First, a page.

'Adapt or die, financially'

When it came to the match, sometimes players wouldn't get that crucial first pass right. They'd look like there was something on their mind, and we'd be laughing thinking we took a couple of quid off them on the coach, maybe more.

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Steve Harkness was the best, but everyone was trying to get the kegs off someone else. It was either adapt or die, and some died financially.

Steve Harkness
Image: Steve Harkness had a habit of coming out on top when playing cards

Rafa's revealing room-mates

I was always in a room with Michael Owen for the first four or five years, then he went off to Real Madrid. Then it was Steven Gerrard and it never changed really.

A lot of people used to like having their own rooms, I didn't, I always thought it was better being with someone. Whether it be interacting with team-mates or talking about the game, it's better than everyone going back to their room, it's not right.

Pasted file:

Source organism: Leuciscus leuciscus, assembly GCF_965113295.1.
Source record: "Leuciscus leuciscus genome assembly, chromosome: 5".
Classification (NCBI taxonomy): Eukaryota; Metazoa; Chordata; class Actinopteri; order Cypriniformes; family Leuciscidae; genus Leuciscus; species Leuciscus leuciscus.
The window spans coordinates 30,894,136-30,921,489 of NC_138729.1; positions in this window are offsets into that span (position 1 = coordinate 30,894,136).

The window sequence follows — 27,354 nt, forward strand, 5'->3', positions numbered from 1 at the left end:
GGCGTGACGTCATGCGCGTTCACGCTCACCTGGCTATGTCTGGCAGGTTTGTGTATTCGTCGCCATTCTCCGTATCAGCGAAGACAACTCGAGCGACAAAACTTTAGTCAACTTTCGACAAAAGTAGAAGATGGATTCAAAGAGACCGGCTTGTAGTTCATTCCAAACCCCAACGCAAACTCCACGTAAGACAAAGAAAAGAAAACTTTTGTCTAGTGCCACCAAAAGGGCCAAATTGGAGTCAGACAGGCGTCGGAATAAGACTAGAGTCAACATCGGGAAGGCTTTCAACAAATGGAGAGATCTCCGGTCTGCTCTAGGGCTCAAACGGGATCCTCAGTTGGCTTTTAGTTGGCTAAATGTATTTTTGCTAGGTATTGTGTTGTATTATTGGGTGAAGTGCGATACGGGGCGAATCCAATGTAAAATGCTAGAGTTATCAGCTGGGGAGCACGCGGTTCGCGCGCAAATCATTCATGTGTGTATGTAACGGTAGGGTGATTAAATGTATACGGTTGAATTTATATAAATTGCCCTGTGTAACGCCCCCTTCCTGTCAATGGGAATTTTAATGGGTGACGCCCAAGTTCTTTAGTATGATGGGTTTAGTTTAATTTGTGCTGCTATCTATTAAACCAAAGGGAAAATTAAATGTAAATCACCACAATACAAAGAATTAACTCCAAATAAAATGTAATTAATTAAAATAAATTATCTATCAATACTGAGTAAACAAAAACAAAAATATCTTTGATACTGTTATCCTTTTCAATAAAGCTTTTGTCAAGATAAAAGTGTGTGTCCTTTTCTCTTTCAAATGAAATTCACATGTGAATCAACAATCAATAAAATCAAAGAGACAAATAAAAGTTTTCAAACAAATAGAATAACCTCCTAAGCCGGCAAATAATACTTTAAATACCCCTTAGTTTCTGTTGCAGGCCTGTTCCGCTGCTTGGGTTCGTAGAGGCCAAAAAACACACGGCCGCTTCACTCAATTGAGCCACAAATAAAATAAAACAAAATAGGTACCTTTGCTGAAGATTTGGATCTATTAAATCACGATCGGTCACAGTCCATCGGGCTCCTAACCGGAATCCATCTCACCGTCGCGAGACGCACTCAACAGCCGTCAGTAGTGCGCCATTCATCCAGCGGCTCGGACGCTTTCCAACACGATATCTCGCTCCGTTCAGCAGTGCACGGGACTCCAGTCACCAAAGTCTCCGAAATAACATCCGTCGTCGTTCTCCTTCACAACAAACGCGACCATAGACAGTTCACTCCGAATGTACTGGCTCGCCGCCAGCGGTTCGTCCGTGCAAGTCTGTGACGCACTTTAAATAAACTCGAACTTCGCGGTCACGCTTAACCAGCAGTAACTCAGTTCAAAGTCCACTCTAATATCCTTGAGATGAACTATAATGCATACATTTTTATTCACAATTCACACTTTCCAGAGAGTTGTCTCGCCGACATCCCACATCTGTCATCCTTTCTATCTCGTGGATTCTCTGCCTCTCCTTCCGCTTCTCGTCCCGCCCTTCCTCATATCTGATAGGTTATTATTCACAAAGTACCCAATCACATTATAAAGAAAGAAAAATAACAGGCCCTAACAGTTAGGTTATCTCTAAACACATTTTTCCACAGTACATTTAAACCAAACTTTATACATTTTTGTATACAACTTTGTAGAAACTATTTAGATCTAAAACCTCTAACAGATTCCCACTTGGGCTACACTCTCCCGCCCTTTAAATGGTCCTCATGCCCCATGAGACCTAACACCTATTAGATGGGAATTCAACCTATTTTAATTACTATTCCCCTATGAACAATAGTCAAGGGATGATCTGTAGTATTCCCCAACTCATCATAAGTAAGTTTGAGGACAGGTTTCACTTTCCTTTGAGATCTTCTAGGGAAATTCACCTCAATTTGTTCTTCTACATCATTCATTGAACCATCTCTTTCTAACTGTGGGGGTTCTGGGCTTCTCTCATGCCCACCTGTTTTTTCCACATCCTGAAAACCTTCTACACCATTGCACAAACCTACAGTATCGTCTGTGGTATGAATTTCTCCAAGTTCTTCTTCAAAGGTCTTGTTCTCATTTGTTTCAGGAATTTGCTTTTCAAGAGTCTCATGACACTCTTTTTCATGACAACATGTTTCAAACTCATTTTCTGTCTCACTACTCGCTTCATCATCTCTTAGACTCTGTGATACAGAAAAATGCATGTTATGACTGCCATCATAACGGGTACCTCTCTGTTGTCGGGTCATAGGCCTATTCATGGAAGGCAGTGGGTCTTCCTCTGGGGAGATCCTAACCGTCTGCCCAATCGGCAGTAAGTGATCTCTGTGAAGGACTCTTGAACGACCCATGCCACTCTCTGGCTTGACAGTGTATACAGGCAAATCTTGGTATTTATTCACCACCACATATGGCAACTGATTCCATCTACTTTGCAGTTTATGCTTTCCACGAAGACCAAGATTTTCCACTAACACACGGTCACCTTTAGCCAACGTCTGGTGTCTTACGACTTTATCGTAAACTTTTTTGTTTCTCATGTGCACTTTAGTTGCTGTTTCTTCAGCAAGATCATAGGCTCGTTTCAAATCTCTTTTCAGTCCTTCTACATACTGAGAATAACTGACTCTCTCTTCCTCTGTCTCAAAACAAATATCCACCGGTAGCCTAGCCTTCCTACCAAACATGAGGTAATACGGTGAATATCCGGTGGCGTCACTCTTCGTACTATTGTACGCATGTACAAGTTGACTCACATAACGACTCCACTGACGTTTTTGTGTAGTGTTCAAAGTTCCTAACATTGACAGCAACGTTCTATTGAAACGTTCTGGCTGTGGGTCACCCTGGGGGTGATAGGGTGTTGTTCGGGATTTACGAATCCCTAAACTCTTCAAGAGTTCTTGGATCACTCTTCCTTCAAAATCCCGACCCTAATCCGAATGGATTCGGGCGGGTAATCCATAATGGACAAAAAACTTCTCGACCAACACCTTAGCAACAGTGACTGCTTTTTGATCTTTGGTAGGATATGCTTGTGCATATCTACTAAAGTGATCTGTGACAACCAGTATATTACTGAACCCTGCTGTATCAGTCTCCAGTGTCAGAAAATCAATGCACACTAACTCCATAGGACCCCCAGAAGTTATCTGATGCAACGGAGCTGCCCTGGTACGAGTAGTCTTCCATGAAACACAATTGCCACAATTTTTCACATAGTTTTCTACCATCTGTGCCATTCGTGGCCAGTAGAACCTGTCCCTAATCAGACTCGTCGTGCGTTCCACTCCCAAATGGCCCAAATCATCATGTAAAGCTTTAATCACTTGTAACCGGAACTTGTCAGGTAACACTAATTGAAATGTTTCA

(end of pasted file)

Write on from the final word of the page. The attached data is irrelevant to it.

Some people prepared for games differently, but I was predominantly with those players. Rooms were almost always sorted by the players with someone they were close to. It would only change on pre-season tours when new signings came in.

Rafa and Carra
Image: Rafa Benitez's room pairings gave an indication to the team he was going to select

It was funny when Rafa Benitez first came in, he put me in a room with Sami Hyypia because we both played centre-back, almost as if we were going to talk about the striker we were playing against the next day. He would put the two strikers together, the full-backs and the wingers together and so on.

The funny thing is that everyone knew the team - we could work out the team from the rooms! Everyone knew if they were playing or not, so that quickly went out of the window. The substitute rooms were a little depressing, not that I was ever in them!

Toughest opponent?